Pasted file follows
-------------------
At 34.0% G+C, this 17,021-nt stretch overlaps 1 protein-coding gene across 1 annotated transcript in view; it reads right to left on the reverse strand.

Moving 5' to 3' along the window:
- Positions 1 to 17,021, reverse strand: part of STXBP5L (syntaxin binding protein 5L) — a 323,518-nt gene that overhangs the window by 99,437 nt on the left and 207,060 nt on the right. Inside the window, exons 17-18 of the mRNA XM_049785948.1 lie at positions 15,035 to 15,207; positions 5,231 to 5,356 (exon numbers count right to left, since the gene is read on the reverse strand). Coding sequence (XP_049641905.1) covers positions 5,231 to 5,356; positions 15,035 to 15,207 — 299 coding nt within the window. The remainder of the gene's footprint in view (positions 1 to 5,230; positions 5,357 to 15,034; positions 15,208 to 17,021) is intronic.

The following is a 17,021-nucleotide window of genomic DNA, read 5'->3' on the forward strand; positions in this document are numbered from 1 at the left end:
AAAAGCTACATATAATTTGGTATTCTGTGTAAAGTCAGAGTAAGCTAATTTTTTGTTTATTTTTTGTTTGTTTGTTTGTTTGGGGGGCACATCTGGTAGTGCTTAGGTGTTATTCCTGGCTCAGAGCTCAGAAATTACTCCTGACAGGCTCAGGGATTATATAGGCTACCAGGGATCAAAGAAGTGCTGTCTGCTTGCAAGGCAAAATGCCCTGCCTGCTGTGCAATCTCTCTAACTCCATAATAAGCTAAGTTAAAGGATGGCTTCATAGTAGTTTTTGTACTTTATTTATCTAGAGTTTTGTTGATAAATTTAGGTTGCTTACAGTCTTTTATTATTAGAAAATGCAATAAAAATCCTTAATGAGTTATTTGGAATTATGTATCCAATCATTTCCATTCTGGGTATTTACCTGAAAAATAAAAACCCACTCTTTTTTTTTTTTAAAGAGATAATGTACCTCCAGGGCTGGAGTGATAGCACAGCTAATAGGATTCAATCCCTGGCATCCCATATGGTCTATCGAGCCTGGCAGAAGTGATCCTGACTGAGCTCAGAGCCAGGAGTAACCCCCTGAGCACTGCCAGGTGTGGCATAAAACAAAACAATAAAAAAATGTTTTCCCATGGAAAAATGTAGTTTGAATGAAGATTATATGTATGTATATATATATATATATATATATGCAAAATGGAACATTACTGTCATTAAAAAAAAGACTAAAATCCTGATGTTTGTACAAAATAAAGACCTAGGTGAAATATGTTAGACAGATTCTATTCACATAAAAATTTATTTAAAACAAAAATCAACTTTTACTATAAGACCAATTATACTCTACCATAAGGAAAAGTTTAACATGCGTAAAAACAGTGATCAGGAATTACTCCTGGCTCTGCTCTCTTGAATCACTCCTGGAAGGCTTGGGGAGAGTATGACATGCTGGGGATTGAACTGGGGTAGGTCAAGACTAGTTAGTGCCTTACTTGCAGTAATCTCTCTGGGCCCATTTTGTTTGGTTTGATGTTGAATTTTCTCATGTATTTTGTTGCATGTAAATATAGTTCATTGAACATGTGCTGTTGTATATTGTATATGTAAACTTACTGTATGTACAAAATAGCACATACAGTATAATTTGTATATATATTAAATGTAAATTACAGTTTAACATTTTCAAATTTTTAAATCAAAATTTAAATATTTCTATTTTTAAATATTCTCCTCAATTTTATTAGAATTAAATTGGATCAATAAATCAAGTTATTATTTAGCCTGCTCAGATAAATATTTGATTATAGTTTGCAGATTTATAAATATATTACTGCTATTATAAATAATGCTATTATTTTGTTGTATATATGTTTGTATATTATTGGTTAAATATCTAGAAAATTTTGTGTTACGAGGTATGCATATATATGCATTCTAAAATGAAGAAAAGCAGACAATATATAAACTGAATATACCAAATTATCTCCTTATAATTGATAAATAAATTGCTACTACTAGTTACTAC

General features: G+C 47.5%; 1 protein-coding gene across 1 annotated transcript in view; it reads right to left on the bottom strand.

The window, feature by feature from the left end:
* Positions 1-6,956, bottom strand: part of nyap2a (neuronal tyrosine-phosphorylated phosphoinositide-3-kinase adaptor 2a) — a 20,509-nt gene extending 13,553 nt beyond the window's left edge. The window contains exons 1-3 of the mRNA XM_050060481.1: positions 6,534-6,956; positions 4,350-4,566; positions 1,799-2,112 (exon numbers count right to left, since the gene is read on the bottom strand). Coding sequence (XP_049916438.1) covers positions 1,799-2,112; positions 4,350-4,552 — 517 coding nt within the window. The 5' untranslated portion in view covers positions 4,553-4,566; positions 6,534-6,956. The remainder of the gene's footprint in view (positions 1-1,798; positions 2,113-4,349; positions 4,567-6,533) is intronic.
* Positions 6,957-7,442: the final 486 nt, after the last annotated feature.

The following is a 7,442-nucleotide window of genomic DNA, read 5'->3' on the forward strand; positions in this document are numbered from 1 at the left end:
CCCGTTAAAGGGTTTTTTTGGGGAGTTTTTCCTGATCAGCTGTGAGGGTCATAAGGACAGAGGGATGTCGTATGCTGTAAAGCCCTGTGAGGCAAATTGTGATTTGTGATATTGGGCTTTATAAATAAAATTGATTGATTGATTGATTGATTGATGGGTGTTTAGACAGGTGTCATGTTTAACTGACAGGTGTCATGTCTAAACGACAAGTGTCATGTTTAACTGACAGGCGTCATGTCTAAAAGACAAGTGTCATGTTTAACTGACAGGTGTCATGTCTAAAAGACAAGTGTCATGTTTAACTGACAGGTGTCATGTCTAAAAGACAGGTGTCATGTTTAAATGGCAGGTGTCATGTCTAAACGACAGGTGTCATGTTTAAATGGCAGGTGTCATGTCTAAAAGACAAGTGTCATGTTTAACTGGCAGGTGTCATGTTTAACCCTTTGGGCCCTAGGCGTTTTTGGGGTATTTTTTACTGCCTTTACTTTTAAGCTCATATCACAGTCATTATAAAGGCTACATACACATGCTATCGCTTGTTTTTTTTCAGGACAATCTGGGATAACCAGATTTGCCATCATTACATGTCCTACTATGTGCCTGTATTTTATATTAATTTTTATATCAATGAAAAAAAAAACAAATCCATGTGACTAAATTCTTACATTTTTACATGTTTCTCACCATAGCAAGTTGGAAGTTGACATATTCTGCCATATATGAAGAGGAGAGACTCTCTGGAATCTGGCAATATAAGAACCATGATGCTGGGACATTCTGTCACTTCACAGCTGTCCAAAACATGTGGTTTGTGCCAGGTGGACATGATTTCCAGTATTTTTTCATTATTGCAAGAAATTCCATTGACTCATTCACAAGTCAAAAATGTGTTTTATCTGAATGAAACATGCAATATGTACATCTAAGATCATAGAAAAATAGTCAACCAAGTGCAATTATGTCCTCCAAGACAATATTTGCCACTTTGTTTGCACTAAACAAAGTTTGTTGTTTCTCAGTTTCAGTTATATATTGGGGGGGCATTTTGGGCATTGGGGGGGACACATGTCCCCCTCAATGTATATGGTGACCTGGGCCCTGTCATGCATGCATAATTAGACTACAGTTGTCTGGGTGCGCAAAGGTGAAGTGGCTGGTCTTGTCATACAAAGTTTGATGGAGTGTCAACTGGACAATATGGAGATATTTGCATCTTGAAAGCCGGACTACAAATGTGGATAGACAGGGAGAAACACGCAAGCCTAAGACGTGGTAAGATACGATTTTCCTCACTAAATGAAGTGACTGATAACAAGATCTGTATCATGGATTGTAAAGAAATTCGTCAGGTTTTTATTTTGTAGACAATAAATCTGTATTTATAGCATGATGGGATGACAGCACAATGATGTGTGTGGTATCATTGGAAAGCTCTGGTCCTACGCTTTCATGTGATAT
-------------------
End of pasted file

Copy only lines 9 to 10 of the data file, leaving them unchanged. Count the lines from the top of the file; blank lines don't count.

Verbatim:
* Positions 6,957-7,442: the final 486 nt, after the last annotated feature.

The following is a 7,442-nucleotide window of genomic DNA, read 5'->3' on the forward strand; positions in this document are numbered from 1 at the left end: